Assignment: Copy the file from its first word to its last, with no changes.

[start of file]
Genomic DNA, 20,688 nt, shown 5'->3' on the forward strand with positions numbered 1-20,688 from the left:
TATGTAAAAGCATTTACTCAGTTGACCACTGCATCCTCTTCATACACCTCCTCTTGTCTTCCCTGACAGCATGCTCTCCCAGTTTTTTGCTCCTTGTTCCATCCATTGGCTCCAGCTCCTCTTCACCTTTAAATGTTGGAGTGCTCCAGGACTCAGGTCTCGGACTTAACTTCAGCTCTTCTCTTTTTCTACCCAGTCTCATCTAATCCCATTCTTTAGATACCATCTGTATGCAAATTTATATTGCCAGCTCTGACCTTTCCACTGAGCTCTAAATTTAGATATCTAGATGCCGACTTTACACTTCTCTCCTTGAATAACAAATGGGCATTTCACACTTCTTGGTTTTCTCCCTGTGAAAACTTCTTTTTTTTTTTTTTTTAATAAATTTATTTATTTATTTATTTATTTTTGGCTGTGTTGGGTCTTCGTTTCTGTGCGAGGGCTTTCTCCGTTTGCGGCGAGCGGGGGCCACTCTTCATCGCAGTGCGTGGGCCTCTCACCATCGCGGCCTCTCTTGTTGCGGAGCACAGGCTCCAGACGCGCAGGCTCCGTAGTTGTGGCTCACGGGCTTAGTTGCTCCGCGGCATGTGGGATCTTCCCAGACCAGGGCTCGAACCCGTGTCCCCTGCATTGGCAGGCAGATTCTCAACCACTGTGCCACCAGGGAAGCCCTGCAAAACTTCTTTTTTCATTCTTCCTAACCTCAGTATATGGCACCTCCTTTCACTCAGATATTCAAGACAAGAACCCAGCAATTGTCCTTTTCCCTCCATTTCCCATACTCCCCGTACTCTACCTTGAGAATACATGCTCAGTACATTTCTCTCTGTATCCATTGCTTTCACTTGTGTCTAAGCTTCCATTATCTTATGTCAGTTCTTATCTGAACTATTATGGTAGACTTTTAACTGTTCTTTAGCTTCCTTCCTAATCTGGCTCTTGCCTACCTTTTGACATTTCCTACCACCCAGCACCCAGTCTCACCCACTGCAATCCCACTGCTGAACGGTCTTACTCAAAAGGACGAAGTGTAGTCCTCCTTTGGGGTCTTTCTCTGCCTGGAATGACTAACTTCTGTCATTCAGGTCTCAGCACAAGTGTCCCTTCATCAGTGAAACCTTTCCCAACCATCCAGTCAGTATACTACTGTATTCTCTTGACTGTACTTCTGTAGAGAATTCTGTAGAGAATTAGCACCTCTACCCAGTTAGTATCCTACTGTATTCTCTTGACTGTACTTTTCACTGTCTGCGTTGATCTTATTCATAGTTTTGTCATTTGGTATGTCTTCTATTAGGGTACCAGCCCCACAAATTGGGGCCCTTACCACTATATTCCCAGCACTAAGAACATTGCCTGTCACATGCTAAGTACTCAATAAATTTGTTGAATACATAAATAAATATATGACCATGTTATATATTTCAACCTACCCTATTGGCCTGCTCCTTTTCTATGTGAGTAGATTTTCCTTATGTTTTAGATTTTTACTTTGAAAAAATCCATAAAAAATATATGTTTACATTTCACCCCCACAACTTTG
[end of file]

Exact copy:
Genomic DNA, 20,688 nt, shown 5'->3' on the forward strand with positions numbered 1-20,688 from the left:
TATGTAAAAGCATTTACTCAGTTGACCACTGCATCCTCTTCATACACCTCCTCTTGTCTTCCCTGACAGCATGCTCTCCCAGTTTTTTGCTCCTTGTTCCATCCATTGGCTCCAGCTCCTCTTCACCTTTAAATGTTGGAGTGCTCCAGGACTCAGGTCTCGGACTTAACTTCAGCTCTTCTCTTTTTCTACCCAGTCTCATCTAATCCCATTCTTTAGATACCATCTGTATGCAAATTTATATTGCCAGCTCTGACCTTTCCACTGAGCTCTAAATTTAGATATCTAGATGCCGACTTTACACTTCTCTCCTTGAATAACAAATGGGCATTTCACACTTCTTGGTTTTCTCCCTGTGAAAACTTCTTTTTTTTTTTTTTTTAATAAATTTATTTATTTATTTATTTATTTTTGGCTGTGTTGGGTCTTCGTTTCTGTGCGAGGGCTTTCTCCGTTTGCGGCGAGCGGGGGCCACTCTTCATCGCAGTGCGTGGGCCTCTCACCATCGCGGCCTCTCTTGTTGCGGAGCACAGGCTCCAGACGCGCAGGCTCCGTAGTTGTGGCTCACGGGCTTAGTTGCTCCGCGGCATGTGGGATCTTCCCAGACCAGGGCTCGAACCCGTGTCCCCTGCATTGGCAGGCAGATTCTCAACCACTGTGCCACCAGGGAAGCCCTGCAAAACTTCTTTTTTCATTCTTCCTAACCTCAGTATATGGCACCTCCTTTCACTCAGATATTCAAGACAAGAACCCAGCAATTGTCCTTTTCCCTCCATTTCCCATACTCCCCGTACTCTACCTTGAGAATACATGCTCAGTACATTTCTCTCTGTATCCATTGCTTTCACTTGTGTCTAAGCTTCCATTATCTTATGTCAGTTCTTATCTGAACTATTATGGTAGACTTTTAACTGTTCTTTAGCTTCCTTCCTAATCTGGCTCTTGCCTACCTTTTGACATTTCCTACCACCCAGCACCCAGTCTCACCCACTGCAATCCCACTGCTGAACGGTCTTACTCAAAAGGACGAAGTGTAGTCCTCCTTTGGGGTCTTTCTCTGCCTGGAATGACTAACTTCTGTCATTCAGGTCTCAGCACAAGTGTCCCTTCATCAGTGAAACCTTTCCCAACCATCCAGTCAGTATACTACTGTATTCTCTTGACTGTACTTCTGTAGAGAATTCTGTAGAGAATTAGCACCTCTACCCAGTTAGTATCCTACTGTATTCTCTTGACTGTACTTTTCACTGTCTGCGTTGATCTTATTCATAGTTTTGTCATTTGGTATGTCTTCTATTAGGGTACCAGCCCCACAAATTGGGGCCCTTACCACTATATTCCCAGCACTAAGAACATTGCCTGTCACATGCTAAGTACTCAATAAATTTGTTGAATACATAAATAAATATATGACCATGTTATATATTTCAACCTACCCTATTGGCCTGCTCCTTTTCTATGTGAGTAGATTTTCCTTATGTTTTAGATTTTTACTTTGAAAAAATCCATAAAAAATATATGTTTACATTTCACCCCCACAACTTTG